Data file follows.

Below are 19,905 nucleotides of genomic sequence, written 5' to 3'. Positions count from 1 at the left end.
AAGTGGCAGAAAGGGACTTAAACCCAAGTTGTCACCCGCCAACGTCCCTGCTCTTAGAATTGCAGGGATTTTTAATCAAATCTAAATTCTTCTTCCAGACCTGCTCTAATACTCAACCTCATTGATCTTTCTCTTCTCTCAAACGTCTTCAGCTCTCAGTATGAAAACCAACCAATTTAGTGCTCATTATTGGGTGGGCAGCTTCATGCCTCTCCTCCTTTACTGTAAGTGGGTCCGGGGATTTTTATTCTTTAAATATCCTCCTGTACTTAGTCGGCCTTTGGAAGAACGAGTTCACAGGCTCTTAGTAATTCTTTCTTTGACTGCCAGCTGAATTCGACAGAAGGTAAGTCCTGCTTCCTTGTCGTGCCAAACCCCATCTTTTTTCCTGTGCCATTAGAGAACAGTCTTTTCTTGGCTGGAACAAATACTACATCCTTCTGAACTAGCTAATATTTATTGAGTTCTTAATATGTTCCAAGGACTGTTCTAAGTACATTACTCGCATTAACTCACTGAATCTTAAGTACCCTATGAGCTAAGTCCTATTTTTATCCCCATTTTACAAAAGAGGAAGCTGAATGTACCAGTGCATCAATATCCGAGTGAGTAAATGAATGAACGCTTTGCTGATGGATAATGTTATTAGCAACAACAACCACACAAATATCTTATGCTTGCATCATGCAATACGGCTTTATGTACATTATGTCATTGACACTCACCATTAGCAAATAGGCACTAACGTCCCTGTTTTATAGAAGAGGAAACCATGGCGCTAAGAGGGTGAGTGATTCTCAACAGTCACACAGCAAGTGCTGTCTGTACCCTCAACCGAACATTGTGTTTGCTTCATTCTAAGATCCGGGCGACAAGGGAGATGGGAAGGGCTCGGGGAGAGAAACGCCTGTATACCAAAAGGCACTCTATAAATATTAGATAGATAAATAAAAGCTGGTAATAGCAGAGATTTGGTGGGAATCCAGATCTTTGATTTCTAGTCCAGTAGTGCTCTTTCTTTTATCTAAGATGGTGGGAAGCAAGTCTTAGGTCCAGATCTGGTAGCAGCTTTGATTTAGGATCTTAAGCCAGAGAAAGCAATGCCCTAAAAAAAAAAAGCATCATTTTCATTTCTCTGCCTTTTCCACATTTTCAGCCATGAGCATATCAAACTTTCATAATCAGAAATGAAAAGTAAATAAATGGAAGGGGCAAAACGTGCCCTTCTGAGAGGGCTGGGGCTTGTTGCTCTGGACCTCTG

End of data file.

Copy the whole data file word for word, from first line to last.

Below are 19,905 nucleotides of genomic sequence, written 5' to 3'. Positions count from 1 at the left end.
AAGTGGCAGAAAGGGACTTAAACCCAAGTTGTCACCCGCCAACGTCCCTGCTCTTAGAATTGCAGGGATTTTTAATCAAATCTAAATTCTTCTTCCAGACCTGCTCTAATACTCAACCTCATTGATCTTTCTCTTCTCTCAAACGTCTTCAGCTCTCAGTATGAAAACCAACCAATTTAGTGCTCATTATTGGGTGGGCAGCTTCATGCCTCTCCTCCTTTACTGTAAGTGGGTCCGGGGATTTTTATTCTTTAAATATCCTCCTGTACTTAGTCGGCCTTTGGAAGAACGAGTTCACAGGCTCTTAGTAATTCTTTCTTTGACTGCCAGCTGAATTCGACAGAAGGTAAGTCCTGCTTCCTTGTCGTGCCAAACCCCATCTTTTTTCCTGTGCCATTAGAGAACAGTCTTTTCTTGGCTGGAACAAATACTACATCCTTCTGAACTAGCTAATATTTATTGAGTTCTTAATATGTTCCAAGGACTGTTCTAAGTACATTACTCGCATTAACTCACTGAATCTTAAGTACCCTATGAGCTAAGTCCTATTTTTATCCCCATTTTACAAAAGAGGAAGCTGAATGTACCAGTGCATCAATATCCGAGTGAGTAAATGAATGAACGCTTTGCTGATGGATAATGTTATTAGCAACAACAACCACACAAATATCTTATGCTTGCATCATGCAATACGGCTTTATGTACATTATGTCATTGACACTCACCATTAGCAAATAGGCACTAACGTCCCTGTTTTATAGAAGAGGAAACCATGGCGCTAAGAGGGTGAGTGATTCTCAACAGTCACACAGCAAGTGCTGTCTGTACCCTCAACCGAACATTGTGTTTGCTTCATTCTAAGATCCGGGCGACAAGGGAGATGGGAAGGGCTCGGGGAGAGAAACGCCTGTATACCAAAAGGCACTCTATAAATATTAGATAGATAAATAAAAGCTGGTAATAGCAGAGATTTGGTGGGAATCCAGATCTTTGATTTCTAGTCCAGTAGTGCTCTTTCTTTTATCTAAGATGGTGGGAAGCAAGTCTTAGGTCCAGATCTGGTAGCAGCTTTGATTTAGGATCTTAAGCCAGAGAAAGCAATGCCCTAAAAAAAAAAAGCATCATTTTCATTTCTCTGCCTTTTCCACATTTTCAGCCATGAGCATATCAAACTTTCATAATCAGAAATGAAAAGTAAATAAATGGAAGGGGCAAAACGTGCCCTTCTGAGAGGGCTGGGGCTTGTTGCTCTGGACCTCTG